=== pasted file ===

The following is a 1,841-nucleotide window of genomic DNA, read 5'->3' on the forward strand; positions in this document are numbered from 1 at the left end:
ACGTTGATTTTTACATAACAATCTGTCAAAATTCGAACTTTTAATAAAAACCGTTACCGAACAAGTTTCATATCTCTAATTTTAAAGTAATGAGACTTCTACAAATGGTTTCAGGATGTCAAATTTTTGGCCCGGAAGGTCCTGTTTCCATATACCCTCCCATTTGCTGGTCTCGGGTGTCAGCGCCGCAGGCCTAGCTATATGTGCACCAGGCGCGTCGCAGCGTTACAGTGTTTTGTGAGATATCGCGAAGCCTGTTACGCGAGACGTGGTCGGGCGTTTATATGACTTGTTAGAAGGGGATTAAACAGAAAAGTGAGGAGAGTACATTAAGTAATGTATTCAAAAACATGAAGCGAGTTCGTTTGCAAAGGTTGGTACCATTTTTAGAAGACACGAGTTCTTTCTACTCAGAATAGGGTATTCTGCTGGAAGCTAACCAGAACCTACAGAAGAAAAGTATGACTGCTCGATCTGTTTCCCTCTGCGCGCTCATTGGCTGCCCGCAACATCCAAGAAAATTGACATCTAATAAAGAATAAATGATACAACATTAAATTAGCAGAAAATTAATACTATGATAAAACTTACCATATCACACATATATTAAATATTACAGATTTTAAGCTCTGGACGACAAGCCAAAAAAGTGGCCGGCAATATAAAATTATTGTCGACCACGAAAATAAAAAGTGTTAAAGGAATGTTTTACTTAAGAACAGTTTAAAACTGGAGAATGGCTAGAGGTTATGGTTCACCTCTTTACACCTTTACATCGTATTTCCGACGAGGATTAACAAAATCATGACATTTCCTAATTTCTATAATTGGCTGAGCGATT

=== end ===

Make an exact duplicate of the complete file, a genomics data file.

The following is a 1,841-nucleotide window of genomic DNA, read 5'->3' on the forward strand; positions in this document are numbered from 1 at the left end:
ACGTTGATTTTTACATAACAATCTGTCAAAATTCGAACTTTTAATAAAAACCGTTACCGAACAAGTTTCATATCTCTAATTTTAAAGTAATGAGACTTCTACAAATGGTTTCAGGATGTCAAATTTTTGGCCCGGAAGGTCCTGTTTCCATATACCCTCCCATTTGCTGGTCTCGGGTGTCAGCGCCGCAGGCCTAGCTATATGTGCACCAGGCGCGTCGCAGCGTTACAGTGTTTTGTGAGATATCGCGAAGCCTGTTACGCGAGACGTGGTCGGGCGTTTATATGACTTGTTAGAAGGGGATTAAACAGAAAAGTGAGGAGAGTACATTAAGTAATGTATTCAAAAACATGAAGCGAGTTCGTTTGCAAAGGTTGGTACCATTTTTAGAAGACACGAGTTCTTTCTACTCAGAATAGGGTATTCTGCTGGAAGCTAACCAGAACCTACAGAAGAAAAGTATGACTGCTCGATCTGTTTCCCTCTGCGCGCTCATTGGCTGCCCGCAACATCCAAGAAAATTGACATCTAATAAAGAATAAATGATACAACATTAAATTAGCAGAAAATTAATACTATGATAAAACTTACCATATCACACATATATTAAATATTACAGATTTTAAGCTCTGGACGACAAGCCAAAAAAGTGGCCGGCAATATAAAATTATTGTCGACCACGAAAATAAAAAGTGTTAAAGGAATGTTTTACTTAAGAACAGTTTAAAACTGGAGAATGGCTAGAGGTTATGGTTCACCTCTTTACACCTTTACATCGTATTTCCGACGAGGATTAACAAAATCATGACATTTCCTAATTTCTATAATTGGCTGAGCGATT